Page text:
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Abstract Detail

The Evolution of Pollen Performance


The population ecology of male gametophytes in stylar habitats and its evolutionary implications.

The fate of male gametophytes after pollen reaches stigmas links pollination to ovule fertilization, thereby governing subsequent siring success and seed production. Although pollen germination and pollen-tube growth fundamentally involve biochemical and physiological processes, an ecological analogy may provide insights into the nature of this linkage.  As independent haploid organisms, male gametophytes of angiosperms complete their lives in localized populations in the complex and dynamic environment provided by the pistils of conspecific sporophytes.  Styles represent a competitive arena for such populations by providing “resources” required for pollen-tube growth, including nutrition and/or space.  Consequently, progamic success likely involves both density-independent processes associated with pollen viability and tube-specific interactions with the style, and density-dependent competition among male gametophytes governed by resource availability and the density and activity of competitors.  If stylar resources are limiting, male gametophytes can compete in manners that depend on their own characteristics and those of the resource supply (i.e., the pistil).  “Contest”, or exploitative, competition should arise if pollen grains differ extensively in the timing of their arrival on a stigma or germination, and/or tube growth rates; whereas “scramble”, or interference, competition could occur when germination time differs little and pollen tubes grow at equal rates, so they compete as an advancing front.  Models based on this ecological analogy demonstrate that the mode of resource competition and the timing and severity of density-independent mortality together create characteristic relations of the mean and among-stigma variation in pollen-tube success to pollen receipt on the stigma.  Observed differences among species in the relation of the number of pollen-tubes entering ovaries or seed production to pollen receipt support the contrasting expectations of contest and scramble competition. Furthermore, consideration of the implications of progamic resource competition reveals explanations for enigmatic aspects of plant reproduction, including limits on the evolution of pollinator attraction, and enriches understanding of the incidence and nature of sexual selection in plant populations.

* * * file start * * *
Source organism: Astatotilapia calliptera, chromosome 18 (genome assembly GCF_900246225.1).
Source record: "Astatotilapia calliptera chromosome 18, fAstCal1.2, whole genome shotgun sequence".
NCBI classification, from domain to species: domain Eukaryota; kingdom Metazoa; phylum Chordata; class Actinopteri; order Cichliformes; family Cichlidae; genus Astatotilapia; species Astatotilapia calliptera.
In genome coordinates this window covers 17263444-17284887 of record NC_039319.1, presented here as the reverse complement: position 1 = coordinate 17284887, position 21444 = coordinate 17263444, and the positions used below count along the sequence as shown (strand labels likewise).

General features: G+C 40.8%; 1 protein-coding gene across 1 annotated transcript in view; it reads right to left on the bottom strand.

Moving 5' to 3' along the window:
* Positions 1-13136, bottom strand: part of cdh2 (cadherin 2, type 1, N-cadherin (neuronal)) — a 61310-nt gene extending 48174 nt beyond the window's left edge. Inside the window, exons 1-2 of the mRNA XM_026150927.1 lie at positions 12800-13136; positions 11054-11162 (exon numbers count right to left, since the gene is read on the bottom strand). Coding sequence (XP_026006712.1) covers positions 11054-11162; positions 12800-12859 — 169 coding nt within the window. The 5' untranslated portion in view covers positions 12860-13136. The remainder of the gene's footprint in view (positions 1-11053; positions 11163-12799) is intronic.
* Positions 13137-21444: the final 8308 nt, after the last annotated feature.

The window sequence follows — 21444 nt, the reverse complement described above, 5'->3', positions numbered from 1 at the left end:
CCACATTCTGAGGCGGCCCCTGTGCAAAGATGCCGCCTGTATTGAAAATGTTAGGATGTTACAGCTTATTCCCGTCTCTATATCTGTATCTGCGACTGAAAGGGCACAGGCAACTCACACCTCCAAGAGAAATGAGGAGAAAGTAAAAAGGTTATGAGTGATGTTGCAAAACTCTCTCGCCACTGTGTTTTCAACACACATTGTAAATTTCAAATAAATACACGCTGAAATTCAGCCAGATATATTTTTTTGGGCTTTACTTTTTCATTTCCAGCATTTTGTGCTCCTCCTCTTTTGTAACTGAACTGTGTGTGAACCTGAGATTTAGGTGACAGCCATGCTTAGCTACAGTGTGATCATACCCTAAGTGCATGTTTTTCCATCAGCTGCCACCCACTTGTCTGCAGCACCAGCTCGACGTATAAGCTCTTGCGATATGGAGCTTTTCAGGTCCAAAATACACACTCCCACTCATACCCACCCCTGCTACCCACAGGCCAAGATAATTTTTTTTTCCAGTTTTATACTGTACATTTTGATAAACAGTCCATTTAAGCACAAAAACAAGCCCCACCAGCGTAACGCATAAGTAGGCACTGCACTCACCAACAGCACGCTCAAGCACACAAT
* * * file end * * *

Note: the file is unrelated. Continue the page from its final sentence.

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1 - University Of Calgary, Department Of Biological Sciences, 2500 University Drive NW, Calgary, AB, T2N 1N4, Canada
2 - Inibioma-Conicet, Laboratorio Ecotono, Quintral 1250, Bariloche, Río Negro, 8400, Argentina

Pollen tube
contest competition
scramble competition
siring success.

Presentation Type: Symposium or Colloquium Presentation
Session: SY03
Location: Snake/Boise Centre
Date: Monday, July 28th, 2014
Time: 4:00 PM
Number: SY03006
Abstract ID:307
Candidate for Awards:None

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